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Milwaukee Eight (M8) 2017 and up M8 Air and Liquid Cooled discussion

Piece of Advice

 
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Old 03-27-2018, 09:18 AM
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Default Piece of Advice

When upgrading or building an engine and using a kit (regardless who manufactures it), the smart thing to do is to check all tolerance prior to assembling. Even if you send you cylinders to a machine shop....still check the work. Everyone can make mistakes. Failure to take the time to do this can result in your engine destroying itself.

Trust; but, verify. There has been a lot of talk about the stage kits from harley being out of round. This practice will preclude you being pissed of later. I'm not so sure that the dealer techs double check the tolerances when installing the kit......I would demand they do so.
 
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Old 03-28-2018, 09:14 AM
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And they will tell you sure they did regardless if they did or not.
 
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Old 03-28-2018, 04:02 PM
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This falls under common sense if you have any experience with engine building.
 
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Old 03-29-2018, 07:34 AM
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Originally Posted by Yardstick View Post
When upgrading or building an engine and using a kit (regardless who manufactures it), the smart thing to do is to check all tolerance prior to assembling. Even if you send you cylinders to a machine shop....still check the work. Everyone can make mistakes. Failure to take the time to do this can result in your engine destroying itself.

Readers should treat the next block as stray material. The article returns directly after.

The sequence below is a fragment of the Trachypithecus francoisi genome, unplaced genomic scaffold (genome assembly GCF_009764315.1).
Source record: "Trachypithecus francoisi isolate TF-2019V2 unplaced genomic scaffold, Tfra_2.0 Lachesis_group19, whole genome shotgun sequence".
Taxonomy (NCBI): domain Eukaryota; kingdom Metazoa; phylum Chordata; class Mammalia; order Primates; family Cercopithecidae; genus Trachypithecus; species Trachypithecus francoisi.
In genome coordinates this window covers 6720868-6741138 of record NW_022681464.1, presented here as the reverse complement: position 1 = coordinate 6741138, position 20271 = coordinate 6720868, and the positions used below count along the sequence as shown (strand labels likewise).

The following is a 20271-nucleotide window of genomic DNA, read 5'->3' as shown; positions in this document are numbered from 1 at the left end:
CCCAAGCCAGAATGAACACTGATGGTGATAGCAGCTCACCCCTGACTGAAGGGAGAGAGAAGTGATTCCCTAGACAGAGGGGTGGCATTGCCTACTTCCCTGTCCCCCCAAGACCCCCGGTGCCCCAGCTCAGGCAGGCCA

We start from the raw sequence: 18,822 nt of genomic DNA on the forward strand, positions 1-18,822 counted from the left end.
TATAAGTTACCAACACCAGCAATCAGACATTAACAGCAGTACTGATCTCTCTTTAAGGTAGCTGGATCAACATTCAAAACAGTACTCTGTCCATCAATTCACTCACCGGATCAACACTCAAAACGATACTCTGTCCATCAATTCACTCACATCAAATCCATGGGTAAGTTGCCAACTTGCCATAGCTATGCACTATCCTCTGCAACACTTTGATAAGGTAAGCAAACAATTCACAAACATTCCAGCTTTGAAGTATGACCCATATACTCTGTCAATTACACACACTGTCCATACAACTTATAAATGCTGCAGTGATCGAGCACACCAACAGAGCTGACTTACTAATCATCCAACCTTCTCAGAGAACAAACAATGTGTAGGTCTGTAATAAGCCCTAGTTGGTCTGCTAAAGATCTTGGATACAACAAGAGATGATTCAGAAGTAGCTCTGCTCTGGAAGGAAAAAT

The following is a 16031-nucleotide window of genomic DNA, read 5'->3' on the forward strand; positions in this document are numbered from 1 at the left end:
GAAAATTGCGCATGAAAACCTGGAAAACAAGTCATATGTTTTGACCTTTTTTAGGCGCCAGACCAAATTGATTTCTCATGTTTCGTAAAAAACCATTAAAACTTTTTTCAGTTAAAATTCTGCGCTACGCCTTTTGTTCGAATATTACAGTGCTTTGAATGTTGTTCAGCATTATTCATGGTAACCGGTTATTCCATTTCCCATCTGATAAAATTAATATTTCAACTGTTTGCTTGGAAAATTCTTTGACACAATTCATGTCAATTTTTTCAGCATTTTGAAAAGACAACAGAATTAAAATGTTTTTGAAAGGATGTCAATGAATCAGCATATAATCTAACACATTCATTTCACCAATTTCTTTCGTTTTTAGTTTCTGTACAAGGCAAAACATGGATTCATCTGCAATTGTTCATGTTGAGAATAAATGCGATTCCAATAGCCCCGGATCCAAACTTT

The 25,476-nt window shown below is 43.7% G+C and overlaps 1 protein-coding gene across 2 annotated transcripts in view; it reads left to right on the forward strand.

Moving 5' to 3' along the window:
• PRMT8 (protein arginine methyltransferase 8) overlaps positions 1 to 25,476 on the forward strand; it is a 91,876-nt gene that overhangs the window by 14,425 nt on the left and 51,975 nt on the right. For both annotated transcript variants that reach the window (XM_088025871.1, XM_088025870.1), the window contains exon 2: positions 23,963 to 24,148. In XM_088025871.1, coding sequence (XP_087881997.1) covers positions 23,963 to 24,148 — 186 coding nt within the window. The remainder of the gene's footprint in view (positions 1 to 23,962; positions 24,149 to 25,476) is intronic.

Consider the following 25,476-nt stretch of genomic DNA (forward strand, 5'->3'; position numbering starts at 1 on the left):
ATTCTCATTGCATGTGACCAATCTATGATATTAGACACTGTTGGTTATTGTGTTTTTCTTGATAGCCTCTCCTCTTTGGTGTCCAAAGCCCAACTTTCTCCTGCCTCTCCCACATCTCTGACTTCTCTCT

Trust; but, verify. There has been a lot of talk about the stage kits from harley being out of round. This practice will preclude you being pissed of later. I'm not so sure that the dealer techs double check the tolerances when installing the kit......I would demand they do so.
From what I've personally experienced, I seriously doubt that a dealer "tech" even has a clue how to do that. They just bolt all them purty parts on and hope for the best.

They ain't the brightest bulbs in the box.
 
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Old 03-29-2018, 07:50 AM
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You’re painting all techs with one brush. Generalizing doesn’t do justice to those who DO bring the necessary skill sets to the table - and most do.

I was ASE certified throughout my career (Advanced Level) and believe me; if you don’t have the diagnostic ability to see through problems, your career will be cut short anyway.

All of us have rough days at work sometimes. That doesn’t mean I’ll call out every man in the building as an idiot.

One step I take is to get to know lead techs at any shop - car or bike - before patronizing them for sales OR service. It ain’t always about the lowest sales price.
 
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Old 03-29-2018, 09:22 AM
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So, what you're saying is, when the dealer, indy or whoever gets the jugs, show up to the shop with your cylinder bore gauge and check the tolerances before they mount them on the bike?

While you're at it, might as well check the valves with a custom made vacuum tool to check for bleed down and a micrometer to check piston size against the bore.

In my experience, anyone who has these expensive tools laying around (not harbor freight) and has the knowledge to properly use them along with the correct tolerances wouldn't have their bike at a shop, they'd instead have it on a bench at home doing it themselves to insure it's done correctly.

Just my 2 cents.
 
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Old 03-29-2018, 05:18 PM